Austin's Spencer Technology Academy and DePriest Elementary School each received $500,000 each to improve programs and services for students and their families.
The grant is part of Chicago Public Schools' Sustainable Community School Initiative, which will give a total of $10 million to 20 schools throughout Chicago. Each school has been paired with an area community organization and/or social service provider. The idea is to pair schools with social service providers to help students succeed by providing social and academic support to students and their families.
The exact details will vary depending on each school. The community groups are currently working with their respective partner schools to figure those particulars out. The programs are expected to kick off sometime this October.
According to a press release issued by CPS, Chicago Board of Education approved the Sustainable Community School Initiative during its June meeting. A 20-member taskforce made up of CPS officials and unionized staff handled the details of the implementation. They agreed that the initiative will only be open to the neighborhood public schools.
They also agreed that, in order to be able to take part in the initiative, the school must be located in "a primarily low-income community with 81 percent or more of the students qualifying for free or reduced lunch."
The eligible schools could not only apply, but choose which agency they wanted to work with. DePriest chose Family Focus, a West Loop based non-profit that provides early childhood services, youth development services and services for parents and other family members. Spencer chose Youth Guidance, a Loop-based non-profit that works with schools to provide programs for minority youth.
The 20 schools that made the cut were officially announced on Aug. 7.
According to the press release, the nonprofits will work with the schools they partnered with to develop the details of what they would use the $500,000 for. That can include afterschool programs, as well health services, "social and emotional learning supports," recreational and academic enrichment activities, assistance and support for homeless youth, and programs geared toward families.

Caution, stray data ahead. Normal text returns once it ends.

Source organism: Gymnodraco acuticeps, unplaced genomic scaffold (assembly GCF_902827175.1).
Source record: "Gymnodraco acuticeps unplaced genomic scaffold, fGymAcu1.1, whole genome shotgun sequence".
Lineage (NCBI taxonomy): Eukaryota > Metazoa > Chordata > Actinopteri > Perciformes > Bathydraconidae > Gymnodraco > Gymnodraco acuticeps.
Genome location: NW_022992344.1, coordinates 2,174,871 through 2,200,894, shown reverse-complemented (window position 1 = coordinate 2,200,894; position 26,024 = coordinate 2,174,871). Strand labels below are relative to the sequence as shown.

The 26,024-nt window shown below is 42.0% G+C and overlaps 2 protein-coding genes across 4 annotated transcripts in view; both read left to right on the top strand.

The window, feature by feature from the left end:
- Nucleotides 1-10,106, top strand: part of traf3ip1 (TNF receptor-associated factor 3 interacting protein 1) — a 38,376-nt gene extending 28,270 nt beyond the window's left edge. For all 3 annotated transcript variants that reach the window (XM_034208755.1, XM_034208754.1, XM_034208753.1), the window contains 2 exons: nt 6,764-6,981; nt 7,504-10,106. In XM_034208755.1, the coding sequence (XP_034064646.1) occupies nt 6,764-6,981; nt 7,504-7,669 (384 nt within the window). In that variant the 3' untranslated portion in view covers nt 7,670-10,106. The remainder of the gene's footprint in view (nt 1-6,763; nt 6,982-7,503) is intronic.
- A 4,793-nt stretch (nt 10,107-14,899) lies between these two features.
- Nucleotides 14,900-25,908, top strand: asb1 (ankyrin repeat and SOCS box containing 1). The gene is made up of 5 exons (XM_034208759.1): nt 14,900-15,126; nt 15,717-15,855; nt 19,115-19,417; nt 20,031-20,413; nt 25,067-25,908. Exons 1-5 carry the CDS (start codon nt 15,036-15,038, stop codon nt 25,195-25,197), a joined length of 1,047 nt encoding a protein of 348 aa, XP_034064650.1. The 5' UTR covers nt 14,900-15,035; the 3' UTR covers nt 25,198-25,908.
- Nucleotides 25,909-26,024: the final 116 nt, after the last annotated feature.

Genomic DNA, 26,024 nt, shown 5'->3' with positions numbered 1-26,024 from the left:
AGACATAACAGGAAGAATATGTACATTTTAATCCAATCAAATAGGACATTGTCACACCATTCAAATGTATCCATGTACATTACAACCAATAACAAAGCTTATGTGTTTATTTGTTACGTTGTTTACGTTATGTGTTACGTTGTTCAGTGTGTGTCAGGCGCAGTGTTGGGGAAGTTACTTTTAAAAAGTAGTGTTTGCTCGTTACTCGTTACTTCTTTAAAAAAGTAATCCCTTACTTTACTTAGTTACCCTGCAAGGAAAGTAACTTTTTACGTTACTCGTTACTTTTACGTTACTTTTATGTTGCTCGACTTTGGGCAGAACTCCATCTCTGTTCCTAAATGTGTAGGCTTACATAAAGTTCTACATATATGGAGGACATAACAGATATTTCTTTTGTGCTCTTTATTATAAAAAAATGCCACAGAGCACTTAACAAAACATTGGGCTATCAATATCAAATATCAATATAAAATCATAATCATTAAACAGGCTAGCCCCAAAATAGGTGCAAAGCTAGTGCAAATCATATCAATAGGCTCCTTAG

In the district's statement, CPS CEO Janice Jackson described the initiative as an investment not just in schools, but in the families they served.
"By bringing together community members and educators under the shared mission of strengthening the supports our students and families need to thrive, the Sustainable Community Schools Initiative has the power to transform communities and create new opportunities for our students," she stated.
"Our investment will provide critical services and programming to 20 school communities across the district in a manner that is tailored to the unique needs of each community and designed to effectively support the students and families who need our support the most."
Mayor Rahm Emanuel stated that more collaboration between schools and communities would benefit everyone.
"The Sustainable Community Schools Initiative will help foster collaboration and cooperation between schools and communities in neighborhoods across Chicago," he stated. "This is a win for our students, our schools and our communities."
An attempt to contact CPS officials for comment before deadline were unsuccessful.
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